Circus Polka (1972):
Music by Igor Stravinsky, Choreography by Jerome Robbins, Lighting by Ronald Bates, Ring Master: Robert La Fosse, Performed by Students of School of American Ballet. "Circus Polka" was originally choreographed by Balanchine for elephants in Ringling Brothers, Barnum & Bailey Circus, and Stravinsky wrote the music to be danced by young elephants. In 1972, Jerome Robbins created a contrasting ballet for young students and a Ringmaster to Stravinsky's same score. The children spell I. S. at the end, Stravinsky's initials. (NYCB Notes).
It was delightful to see Robert La Fosse, a former Principal dancer of City Ballet, in such great form. He cracked a "soft" whip, like a circus trainer, and, instead of circus animals, tiny and not so tiny tots from School of American Ballet (SAB) danced in precisely timed running steps in circles and groupings, wearing tutus and leotards of three colors (blue, green, pink) for three age groups of dancers. This archived Robbins work is a vehicle in which the SAB students can shine, in an all-ensemble piece, quite brief, but ravishingly buoyant, and a bit of theatrics, as well. The circus curtain and minimal sets infuse the Stravinsky score with playfulness and pizzazz. Walpurgisnacht Ballet (1980):
Music by Charles François Gounod, Choreography by George Balanchine, Costumes by Karinska, Lighting by Mark Stanley, Performed by Kyra Nichols, Philip Neal, Abi Stafford, Alina Dronova, Ana Sophia Scheller, Saskia Beskow, Amanda Hankes, Glenn Keenan, Gwyneth Muller, and the Company. This is a Balanchine choreographed scene from the last act of the opera "Faust" on the eve of May Day, a dance of wandering souls, joyful revelry. (NYCB Notes).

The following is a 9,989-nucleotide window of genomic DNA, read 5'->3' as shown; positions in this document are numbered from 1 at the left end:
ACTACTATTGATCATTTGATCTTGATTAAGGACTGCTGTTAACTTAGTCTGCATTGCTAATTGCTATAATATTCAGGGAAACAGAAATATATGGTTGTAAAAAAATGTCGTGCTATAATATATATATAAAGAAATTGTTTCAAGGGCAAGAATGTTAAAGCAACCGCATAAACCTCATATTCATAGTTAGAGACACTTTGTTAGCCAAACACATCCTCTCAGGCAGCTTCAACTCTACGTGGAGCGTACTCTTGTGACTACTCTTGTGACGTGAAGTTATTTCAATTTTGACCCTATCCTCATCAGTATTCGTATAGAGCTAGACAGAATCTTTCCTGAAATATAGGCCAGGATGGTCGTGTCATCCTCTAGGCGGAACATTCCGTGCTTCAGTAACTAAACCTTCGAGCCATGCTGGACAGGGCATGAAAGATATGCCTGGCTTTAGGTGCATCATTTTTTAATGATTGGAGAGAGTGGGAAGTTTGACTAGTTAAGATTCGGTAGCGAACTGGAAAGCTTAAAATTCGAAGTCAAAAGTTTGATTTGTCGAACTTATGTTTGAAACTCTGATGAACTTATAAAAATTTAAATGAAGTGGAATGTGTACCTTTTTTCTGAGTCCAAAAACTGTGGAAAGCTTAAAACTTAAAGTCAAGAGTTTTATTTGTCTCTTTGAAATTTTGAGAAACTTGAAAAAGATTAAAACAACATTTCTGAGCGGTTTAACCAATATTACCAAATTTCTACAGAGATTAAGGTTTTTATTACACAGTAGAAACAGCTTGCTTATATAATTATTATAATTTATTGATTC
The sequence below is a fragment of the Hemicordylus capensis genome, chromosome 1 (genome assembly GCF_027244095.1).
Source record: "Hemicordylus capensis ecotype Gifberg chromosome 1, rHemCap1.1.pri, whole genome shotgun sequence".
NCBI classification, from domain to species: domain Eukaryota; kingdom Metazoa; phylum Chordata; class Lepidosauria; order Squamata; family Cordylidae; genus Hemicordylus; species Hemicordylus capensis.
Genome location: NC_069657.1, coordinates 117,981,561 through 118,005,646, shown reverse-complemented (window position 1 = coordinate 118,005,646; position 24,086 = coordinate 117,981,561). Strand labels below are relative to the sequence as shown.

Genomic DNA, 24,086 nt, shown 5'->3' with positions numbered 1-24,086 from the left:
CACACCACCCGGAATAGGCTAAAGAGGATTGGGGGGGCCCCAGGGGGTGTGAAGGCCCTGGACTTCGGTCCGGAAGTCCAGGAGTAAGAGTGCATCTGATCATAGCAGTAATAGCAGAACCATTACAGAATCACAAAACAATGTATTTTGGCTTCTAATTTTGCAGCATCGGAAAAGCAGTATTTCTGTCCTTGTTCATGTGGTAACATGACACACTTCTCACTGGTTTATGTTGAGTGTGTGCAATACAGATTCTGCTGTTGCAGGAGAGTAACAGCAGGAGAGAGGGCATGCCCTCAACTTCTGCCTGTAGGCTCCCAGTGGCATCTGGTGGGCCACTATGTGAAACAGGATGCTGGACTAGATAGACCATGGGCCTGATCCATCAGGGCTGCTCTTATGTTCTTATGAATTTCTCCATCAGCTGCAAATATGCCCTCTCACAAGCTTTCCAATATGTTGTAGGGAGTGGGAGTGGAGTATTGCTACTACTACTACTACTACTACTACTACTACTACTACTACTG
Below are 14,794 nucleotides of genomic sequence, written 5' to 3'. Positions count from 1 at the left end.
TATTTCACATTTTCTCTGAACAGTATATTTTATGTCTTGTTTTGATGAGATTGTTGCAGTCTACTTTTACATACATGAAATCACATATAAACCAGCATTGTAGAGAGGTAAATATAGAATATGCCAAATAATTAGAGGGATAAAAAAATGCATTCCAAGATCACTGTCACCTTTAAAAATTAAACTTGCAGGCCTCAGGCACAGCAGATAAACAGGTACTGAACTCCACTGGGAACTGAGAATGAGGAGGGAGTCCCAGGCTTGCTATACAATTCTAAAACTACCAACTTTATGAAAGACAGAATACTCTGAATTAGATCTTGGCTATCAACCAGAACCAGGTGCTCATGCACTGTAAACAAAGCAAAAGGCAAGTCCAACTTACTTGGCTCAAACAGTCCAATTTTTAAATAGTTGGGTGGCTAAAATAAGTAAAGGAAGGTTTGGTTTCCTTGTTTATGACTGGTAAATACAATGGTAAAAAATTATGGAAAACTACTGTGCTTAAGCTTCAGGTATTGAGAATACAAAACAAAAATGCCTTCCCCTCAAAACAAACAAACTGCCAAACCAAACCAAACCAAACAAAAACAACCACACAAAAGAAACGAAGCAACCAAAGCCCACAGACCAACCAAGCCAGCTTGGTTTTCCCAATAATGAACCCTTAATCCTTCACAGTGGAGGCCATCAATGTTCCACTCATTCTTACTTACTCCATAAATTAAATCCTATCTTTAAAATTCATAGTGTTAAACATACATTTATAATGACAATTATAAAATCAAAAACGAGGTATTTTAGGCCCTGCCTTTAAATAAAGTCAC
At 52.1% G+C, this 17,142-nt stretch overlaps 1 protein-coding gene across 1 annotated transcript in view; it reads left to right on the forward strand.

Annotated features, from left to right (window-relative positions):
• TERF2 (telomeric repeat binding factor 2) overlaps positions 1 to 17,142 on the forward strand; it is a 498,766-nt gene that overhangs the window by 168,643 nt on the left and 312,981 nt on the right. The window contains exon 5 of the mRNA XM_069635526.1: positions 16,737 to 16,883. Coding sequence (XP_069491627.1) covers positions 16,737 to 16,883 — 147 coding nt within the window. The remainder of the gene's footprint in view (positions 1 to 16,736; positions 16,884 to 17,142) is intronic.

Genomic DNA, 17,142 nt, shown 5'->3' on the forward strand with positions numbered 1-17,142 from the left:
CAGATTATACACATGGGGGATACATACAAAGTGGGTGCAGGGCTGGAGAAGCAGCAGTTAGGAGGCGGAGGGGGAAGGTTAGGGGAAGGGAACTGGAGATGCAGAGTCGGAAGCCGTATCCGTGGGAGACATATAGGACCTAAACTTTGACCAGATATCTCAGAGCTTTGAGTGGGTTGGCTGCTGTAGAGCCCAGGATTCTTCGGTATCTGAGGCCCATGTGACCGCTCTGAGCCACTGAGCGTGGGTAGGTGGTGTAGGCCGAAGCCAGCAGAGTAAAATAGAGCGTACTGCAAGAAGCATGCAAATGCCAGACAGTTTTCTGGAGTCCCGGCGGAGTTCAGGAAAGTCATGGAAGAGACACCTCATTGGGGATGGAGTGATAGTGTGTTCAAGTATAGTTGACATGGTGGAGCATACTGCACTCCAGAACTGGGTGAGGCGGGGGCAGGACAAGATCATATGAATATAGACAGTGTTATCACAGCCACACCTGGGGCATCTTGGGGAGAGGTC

Kyra Nichols was ravishing and possessed in one of her final roles of a long, successful career at City Ballet. The opera ballet, of wandering souls, brilliantly book-ended the circus piece, with a lone male principal, Philip Neal, and twenty-four females, including Ms. Nichols, Abi Stafford, Alina Dronova, Ana Sophia Scheller, and a silky smooth ensemble of fluttering nymphs. Ms. Stafford exuded hard-earned fluidity, while Ms. Nichols maintained balance, confidence, and poise, at this imminent edge of retirement. The multi-shades of lavender (Karinska's classical costumes) set off the sumptuous Gounod score.
Balanchine created a highly structured flow of choreographed shapes and creative shadows, as the figures and spotlights played with the lavender finery. Philip Neal was at his best, as he partnered the seasoned Ms. Nichols with minute attention. Ms. Scheller and Ms. Stafford exuded contrasting attitudes, with Ms. Stafford exuberant and flight-born and Ms. Scheller coy and seamless. Ms. Dronova will grow into this role with less overt effort and fewer sharp steps. The corps ensemble carried Mr. Balanchine's intentions with impressive fluidity.Jeu de Cartes (1992):
(See January 25, 2003 Review
). Music by Igor Stravinsky, Choreography by Peter Martins, Scenery and Costumes by Ian Falconer, Lighting by Mark Stanley, Performed by Sterling Hyltin, Jared Angle, Benjamin Millepied, Andrew Veyette, and the Company. Stravinsky composed this score for the first Stravinsky Festival at the Met Opera, organized by Balanchine. Dancers represented the four card suits, and the joker led the dance. (NYCB Notes).